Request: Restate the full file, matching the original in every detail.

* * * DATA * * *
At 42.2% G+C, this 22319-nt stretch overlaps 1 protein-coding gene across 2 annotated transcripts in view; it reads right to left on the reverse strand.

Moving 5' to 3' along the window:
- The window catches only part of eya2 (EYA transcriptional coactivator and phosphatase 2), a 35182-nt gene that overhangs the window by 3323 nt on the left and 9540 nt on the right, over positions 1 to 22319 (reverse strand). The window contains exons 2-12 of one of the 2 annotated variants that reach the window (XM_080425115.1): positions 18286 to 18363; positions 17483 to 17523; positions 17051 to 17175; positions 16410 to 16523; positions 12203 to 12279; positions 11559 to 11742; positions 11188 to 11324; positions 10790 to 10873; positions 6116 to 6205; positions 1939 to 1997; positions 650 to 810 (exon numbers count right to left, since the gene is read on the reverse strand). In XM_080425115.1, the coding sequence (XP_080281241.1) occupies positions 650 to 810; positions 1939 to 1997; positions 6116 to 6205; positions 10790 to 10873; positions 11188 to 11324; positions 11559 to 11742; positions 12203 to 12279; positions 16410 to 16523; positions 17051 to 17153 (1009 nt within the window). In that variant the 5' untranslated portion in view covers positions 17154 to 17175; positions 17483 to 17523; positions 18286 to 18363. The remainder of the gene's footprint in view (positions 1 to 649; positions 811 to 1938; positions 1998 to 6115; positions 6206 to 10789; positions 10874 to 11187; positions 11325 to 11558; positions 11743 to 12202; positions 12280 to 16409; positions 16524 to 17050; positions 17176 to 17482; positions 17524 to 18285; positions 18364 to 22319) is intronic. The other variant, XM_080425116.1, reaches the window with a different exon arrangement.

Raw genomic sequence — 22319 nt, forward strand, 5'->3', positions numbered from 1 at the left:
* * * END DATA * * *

At 42.2% G+C, this 22319-nt stretch overlaps 1 protein-coding gene across 2 annotated transcripts in view; it reads right to left on the reverse strand.

Moving 5' to 3' along the window:
- The window catches only part of eya2 (EYA transcriptional coactivator and phosphatase 2), a 35182-nt gene that overhangs the window by 3323 nt on the left and 9540 nt on the right, over positions 1 to 22319 (reverse strand). The window contains exons 2-12 of one of the 2 annotated variants that reach the window (XM_080425115.1): positions 18286 to 18363; positions 17483 to 17523; positions 17051 to 17175; positions 16410 to 16523; positions 12203 to 12279; positions 11559 to 11742; positions 11188 to 11324; positions 10790 to 10873; positions 6116 to 6205; positions 1939 to 1997; positions 650 to 810 (exon numbers count right to left, since the gene is read on the reverse strand). In XM_080425115.1, the coding sequence (XP_080281241.1) occupies positions 650 to 810; positions 1939 to 1997; positions 6116 to 6205; positions 10790 to 10873; positions 11188 to 11324; positions 11559 to 11742; positions 12203 to 12279; positions 16410 to 16523; positions 17051 to 17153 (1009 nt within the window). In that variant the 5' untranslated portion in view covers positions 17154 to 17175; positions 17483 to 17523; positions 18286 to 18363. The remainder of the gene's footprint in view (positions 1 to 649; positions 811 to 1938; positions 1998 to 6115; positions 6206 to 10789; positions 10874 to 11187; positions 11325 to 11558; positions 11743 to 12202; positions 12280 to 16409; positions 16524 to 17050; positions 17176 to 17482; positions 17524 to 18285; positions 18364 to 22319) is intronic. The other variant, XM_080425116.1, reaches the window with a different exon arrangement.

Raw genomic sequence — 22319 nt, forward strand, 5'->3', positions numbered from 1 at the left: